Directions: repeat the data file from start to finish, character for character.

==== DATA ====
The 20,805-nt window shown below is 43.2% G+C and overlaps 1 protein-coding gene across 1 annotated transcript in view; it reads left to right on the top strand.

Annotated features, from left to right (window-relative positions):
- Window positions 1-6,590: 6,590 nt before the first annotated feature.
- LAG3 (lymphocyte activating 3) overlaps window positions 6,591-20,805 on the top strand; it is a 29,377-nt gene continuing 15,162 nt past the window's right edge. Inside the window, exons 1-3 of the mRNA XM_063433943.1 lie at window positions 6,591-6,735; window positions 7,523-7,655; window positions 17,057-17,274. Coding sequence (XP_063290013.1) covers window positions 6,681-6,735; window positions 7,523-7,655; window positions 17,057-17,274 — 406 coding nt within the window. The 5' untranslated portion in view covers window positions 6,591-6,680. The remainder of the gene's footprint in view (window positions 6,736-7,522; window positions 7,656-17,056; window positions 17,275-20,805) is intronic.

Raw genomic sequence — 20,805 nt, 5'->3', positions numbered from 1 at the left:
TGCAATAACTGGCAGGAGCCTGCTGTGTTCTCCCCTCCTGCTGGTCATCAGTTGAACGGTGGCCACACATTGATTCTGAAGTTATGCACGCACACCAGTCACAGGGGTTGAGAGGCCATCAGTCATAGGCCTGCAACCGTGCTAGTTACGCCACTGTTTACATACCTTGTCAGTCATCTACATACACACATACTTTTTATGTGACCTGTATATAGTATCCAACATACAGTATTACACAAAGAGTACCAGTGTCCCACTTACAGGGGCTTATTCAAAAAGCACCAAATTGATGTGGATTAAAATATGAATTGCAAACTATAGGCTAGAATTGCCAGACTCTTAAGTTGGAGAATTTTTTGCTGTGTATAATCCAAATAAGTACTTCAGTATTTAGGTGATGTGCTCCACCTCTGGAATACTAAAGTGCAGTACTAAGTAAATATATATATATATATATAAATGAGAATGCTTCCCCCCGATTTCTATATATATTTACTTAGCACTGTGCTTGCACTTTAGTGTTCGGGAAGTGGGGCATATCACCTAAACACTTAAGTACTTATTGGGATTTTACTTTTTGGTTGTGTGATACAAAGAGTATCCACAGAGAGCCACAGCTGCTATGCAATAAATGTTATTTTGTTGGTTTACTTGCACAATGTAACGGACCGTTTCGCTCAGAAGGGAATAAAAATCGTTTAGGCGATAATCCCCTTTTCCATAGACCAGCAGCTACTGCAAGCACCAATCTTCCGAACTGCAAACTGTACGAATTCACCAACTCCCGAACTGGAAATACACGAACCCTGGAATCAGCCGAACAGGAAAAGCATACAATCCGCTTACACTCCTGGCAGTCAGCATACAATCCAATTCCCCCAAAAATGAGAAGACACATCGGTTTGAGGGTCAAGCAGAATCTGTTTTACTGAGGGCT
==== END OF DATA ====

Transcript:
The 20,805-nt window shown below is 43.2% G+C and overlaps 1 protein-coding gene across 1 annotated transcript in view; it reads left to right on the top strand.

Annotated features, from left to right (window-relative positions):
- Window positions 1-6,590: 6,590 nt before the first annotated feature.
- LAG3 (lymphocyte activating 3) overlaps window positions 6,591-20,805 on the top strand; it is a 29,377-nt gene continuing 15,162 nt past the window's right edge. Inside the window, exons 1-3 of the mRNA XM_063433943.1 lie at window positions 6,591-6,735; window positions 7,523-7,655; window positions 17,057-17,274. Coding sequence (XP_063290013.1) covers window positions 6,681-6,735; window positions 7,523-7,655; window positions 17,057-17,274 — 406 coding nt within the window. The 5' untranslated portion in view covers window positions 6,591-6,680. The remainder of the gene's footprint in view (window positions 6,736-7,522; window positions 7,656-17,056; window positions 17,275-20,805) is intronic.

Raw genomic sequence — 20,805 nt, 5'->3', positions numbered from 1 at the left:
TGCAATAACTGGCAGGAGCCTGCTGTGTTCTCCCCTCCTGCTGGTCATCAGTTGAACGGTGGCCACACATTGATTCTGAAGTTATGCACGCACACCAGTCACAGGGGTTGAGAGGCCATCAGTCATAGGCCTGCAACCGTGCTAGTTACGCCACTGTTTACATACCTTGTCAGTCATCTACATACACACATACTTTTTATGTGACCTGTATATAGTATCCAACATACAGTATTACACAAAGAGTACCAGTGTCCCACTTACAGGGGCTTATTCAAAAAGCACCAAATTGATGTGGATTAAAATATGAATTGCAAACTATAGGCTAGAATTGCCAGACTCTTAAGTTGGAGAATTTTTTGCTGTGTATAATCCAAATAAGTACTTCAGTATTTAGGTGATGTGCTCCACCTCTGGAATACTAAAGTGCAGTACTAAGTAAATATATATATATATATATAAATGAGAATGCTTCCCCCCGATTTCTATATATATTTACTTAGCACTGTGCTTGCACTTTAGTGTTCGGGAAGTGGGGCATATCACCTAAACACTTAAGTACTTATTGGGATTTTACTTTTTGGTTGTGTGATACAAAGAGTATCCACAGAGAGCCACAGCTGCTATGCAATAAATGTTATTTTGTTGGTTTACTTGCACAATGTAACGGACCGTTTCGCTCAGAAGGGAATAAAAATCGTTTAGGCGATAATCCCCTTTTCCATAGACCAGCAGCTACTGCAAGCACCAATCTTCCGAACTGCAAACTGTACGAATTCACCAACTCCCGAACTGGAAATACACGAACCCTGGAATCAGCCGAACAGGAAAAGCATACAATCCGCTTACACTCCTGGCAGTCAGCATACAATCCAATTCCCCCAAAAATGAGAAGACACATCGGTTTGAGGGTCAAGCAGAATCTGTTTTACTGAGGGCT